- An increased amount of normal thyroid tissue. It is a condition that is quite common among patients with thyroid problems, but it is not harming unless the size of the thyroid is increased significantly and affecting other structures around it. It could also protrude from the neck forming a lump, which causes cosmetic problems. There are no defined reasons for the development of this condition often referred to as thyroid adenoma. However, it is possible the overgrowth of normal tissue in the thyroid and the formation of thyroid nodules to exceed the normal production of thyroid hormones causing hyper function of the gland.
- Thyroid cyst. Cysts are cavities within the tissue that are filled with fluid. Most of the times these cysts are formed when thyroid adenomas degenerate. It is possible to have a mixture of fluid and solid components within the cyst. Sometimes several cysts can be found within a single thyroid gland also together with thyroid nodules of other types. Further inspection is needed of each cyst because it is possible some of the solid components to be malignant. However, the majority of thyroid cysts are benign and patients live many years with them without the need of any treatment.
- Multinodular goiter. As the name says, it is a condition that includes an enlargement of the gland as well as the presence of many nodules within the thyroid. The common causes are iodine deficiency or a disorder of the thyroid such as hypo function. It is possible to feel pressure in the neck where the gland is situated and the thyroid can be also manually reached.
- Many researches prove that chronic inflammation of the thyroid is getting more and more common in recent years. It has a genetic predisposition. One of the most common thyroiditis conditions is the Hashimoto’s disease. It usually causes an enlargement of the gland that is associated with a decrease in hormone production (hypothyroidism). The reason for this inflammation is the development of antibodies by the immune system against structures in the thyroid gland. A process similar to the destruction of the pancreas in type 1 diabetes.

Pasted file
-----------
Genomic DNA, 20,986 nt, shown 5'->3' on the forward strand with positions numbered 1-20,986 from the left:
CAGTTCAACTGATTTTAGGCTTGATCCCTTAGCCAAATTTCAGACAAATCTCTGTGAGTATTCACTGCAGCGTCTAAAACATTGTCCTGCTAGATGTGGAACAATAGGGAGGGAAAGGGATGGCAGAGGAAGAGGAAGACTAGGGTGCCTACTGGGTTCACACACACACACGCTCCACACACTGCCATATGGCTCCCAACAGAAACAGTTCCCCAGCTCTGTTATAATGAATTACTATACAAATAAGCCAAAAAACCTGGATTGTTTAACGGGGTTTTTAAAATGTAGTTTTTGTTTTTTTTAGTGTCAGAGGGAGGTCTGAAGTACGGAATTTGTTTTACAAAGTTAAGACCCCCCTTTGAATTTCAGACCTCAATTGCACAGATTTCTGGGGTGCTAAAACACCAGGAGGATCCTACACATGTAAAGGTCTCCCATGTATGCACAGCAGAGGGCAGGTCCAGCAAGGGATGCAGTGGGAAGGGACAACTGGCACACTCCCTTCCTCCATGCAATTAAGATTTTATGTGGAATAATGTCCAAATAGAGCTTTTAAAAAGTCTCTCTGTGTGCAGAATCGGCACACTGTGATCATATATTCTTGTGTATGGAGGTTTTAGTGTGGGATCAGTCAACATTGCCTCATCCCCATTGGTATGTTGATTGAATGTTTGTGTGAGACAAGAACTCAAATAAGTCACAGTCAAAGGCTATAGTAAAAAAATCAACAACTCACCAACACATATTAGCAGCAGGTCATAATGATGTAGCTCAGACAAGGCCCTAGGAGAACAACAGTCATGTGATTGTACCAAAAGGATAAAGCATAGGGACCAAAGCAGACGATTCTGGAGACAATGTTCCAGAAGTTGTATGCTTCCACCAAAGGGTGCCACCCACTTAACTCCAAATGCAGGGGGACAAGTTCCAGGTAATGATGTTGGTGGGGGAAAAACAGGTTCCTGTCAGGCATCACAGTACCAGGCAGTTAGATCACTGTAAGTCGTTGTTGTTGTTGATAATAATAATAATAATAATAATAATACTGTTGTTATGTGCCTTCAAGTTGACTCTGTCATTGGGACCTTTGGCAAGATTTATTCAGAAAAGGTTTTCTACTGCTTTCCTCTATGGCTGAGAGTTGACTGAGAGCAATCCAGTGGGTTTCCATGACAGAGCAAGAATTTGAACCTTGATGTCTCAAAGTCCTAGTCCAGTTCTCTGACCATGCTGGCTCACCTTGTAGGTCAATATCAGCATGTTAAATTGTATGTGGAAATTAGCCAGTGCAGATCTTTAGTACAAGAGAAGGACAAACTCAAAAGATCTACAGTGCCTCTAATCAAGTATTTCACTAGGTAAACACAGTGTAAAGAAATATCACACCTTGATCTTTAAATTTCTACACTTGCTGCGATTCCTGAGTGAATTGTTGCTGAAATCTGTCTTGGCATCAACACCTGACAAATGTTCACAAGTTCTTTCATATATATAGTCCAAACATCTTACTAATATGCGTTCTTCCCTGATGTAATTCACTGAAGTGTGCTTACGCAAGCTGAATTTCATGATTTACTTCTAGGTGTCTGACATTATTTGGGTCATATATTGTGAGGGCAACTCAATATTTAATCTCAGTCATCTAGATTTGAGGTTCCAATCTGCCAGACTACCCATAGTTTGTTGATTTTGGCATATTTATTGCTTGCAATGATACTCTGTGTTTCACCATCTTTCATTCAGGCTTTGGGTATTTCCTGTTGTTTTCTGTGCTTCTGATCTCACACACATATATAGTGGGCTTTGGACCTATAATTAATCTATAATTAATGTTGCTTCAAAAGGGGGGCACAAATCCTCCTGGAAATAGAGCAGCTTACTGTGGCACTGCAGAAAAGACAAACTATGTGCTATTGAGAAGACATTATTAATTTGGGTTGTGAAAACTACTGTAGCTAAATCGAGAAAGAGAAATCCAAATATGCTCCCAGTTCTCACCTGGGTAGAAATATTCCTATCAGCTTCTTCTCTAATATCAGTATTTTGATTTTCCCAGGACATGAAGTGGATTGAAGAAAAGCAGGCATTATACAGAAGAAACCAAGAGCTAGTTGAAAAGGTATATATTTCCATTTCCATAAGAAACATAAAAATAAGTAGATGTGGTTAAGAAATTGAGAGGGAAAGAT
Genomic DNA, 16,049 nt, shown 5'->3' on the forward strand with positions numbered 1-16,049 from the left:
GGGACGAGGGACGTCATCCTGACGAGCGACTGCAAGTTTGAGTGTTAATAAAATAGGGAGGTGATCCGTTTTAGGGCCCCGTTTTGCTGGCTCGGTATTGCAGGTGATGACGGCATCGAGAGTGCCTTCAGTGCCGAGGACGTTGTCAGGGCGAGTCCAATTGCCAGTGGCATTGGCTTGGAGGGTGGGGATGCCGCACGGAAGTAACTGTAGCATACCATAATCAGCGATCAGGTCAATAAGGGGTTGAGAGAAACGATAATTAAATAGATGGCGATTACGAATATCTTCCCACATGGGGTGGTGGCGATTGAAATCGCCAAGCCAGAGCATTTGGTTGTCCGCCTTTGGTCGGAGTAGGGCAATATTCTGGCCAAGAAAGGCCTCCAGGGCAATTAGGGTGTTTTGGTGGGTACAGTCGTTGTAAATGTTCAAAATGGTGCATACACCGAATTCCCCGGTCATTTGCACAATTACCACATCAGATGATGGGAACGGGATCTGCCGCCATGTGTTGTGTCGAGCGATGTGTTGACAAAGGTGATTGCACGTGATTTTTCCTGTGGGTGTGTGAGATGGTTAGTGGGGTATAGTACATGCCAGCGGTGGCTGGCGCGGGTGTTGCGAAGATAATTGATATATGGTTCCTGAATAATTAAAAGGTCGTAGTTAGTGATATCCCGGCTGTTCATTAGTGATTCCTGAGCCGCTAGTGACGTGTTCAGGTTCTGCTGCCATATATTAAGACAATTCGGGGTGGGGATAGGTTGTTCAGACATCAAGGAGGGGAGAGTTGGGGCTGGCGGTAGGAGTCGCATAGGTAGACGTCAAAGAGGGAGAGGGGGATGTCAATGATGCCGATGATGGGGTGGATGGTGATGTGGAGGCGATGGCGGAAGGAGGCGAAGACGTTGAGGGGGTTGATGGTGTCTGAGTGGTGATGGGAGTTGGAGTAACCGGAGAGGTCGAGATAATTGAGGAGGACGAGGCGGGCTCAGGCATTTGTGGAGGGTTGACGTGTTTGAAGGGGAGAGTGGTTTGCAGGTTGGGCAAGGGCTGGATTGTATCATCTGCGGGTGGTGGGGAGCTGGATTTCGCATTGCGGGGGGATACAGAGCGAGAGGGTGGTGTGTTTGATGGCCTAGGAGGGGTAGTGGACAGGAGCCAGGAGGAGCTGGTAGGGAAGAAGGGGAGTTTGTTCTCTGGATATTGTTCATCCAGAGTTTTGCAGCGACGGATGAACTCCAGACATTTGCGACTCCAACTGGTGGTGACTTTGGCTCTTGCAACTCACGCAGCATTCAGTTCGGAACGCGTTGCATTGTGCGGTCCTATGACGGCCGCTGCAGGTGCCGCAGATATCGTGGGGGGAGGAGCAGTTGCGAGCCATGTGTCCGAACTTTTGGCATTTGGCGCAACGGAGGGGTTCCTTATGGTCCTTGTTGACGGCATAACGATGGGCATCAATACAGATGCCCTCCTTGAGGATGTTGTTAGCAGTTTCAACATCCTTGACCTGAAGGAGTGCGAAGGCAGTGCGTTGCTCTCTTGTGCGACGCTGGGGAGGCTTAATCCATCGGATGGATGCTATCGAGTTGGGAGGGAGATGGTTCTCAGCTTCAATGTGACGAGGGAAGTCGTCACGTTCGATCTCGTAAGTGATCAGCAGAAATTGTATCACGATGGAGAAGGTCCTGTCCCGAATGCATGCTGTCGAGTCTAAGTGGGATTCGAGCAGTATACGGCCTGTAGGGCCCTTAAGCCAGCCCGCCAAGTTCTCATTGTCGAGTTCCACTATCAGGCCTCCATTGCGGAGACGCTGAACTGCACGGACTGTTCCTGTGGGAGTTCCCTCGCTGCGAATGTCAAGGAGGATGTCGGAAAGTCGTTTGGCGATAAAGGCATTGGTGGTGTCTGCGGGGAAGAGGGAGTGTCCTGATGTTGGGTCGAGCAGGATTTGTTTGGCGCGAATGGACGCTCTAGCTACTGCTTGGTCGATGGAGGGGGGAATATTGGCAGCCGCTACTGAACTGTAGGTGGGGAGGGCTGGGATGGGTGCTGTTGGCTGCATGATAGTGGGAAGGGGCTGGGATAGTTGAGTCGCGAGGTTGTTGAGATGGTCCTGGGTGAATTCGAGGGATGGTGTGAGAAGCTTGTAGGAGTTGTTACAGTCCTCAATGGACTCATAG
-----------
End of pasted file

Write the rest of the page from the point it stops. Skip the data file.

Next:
- Cancer of the thyroid gland. The chances of a thyroid gland to be malignant are very small, but it is still necessary to inspect it further, especially if there has been thyroid cancer or any other endocrine cancer case in the family of the patient. In addition to this, there are also other risk factors such as being a male, having a history of exposure to radiation, being older than 60 or younger than 30, and more. Most of the thyroid nodules are not painful and are soft in consistency. The ones related to cancer most of the times are the reason for discomfort and pain, as well as being solid in consistency.
These are the most common reasons associated with the development of thyroid nodules. There may be some complications depending on the size and number of the nodules such as having problems breathing or swallowing, hyperthyroidism or hypothyroidism, and thyroid cancer if nodules are not regularly checked by medical specialists. If you have thyroid nodules then it is highly recommended to regularly check your thyroid hormones and pass examinations of the thyroid each year.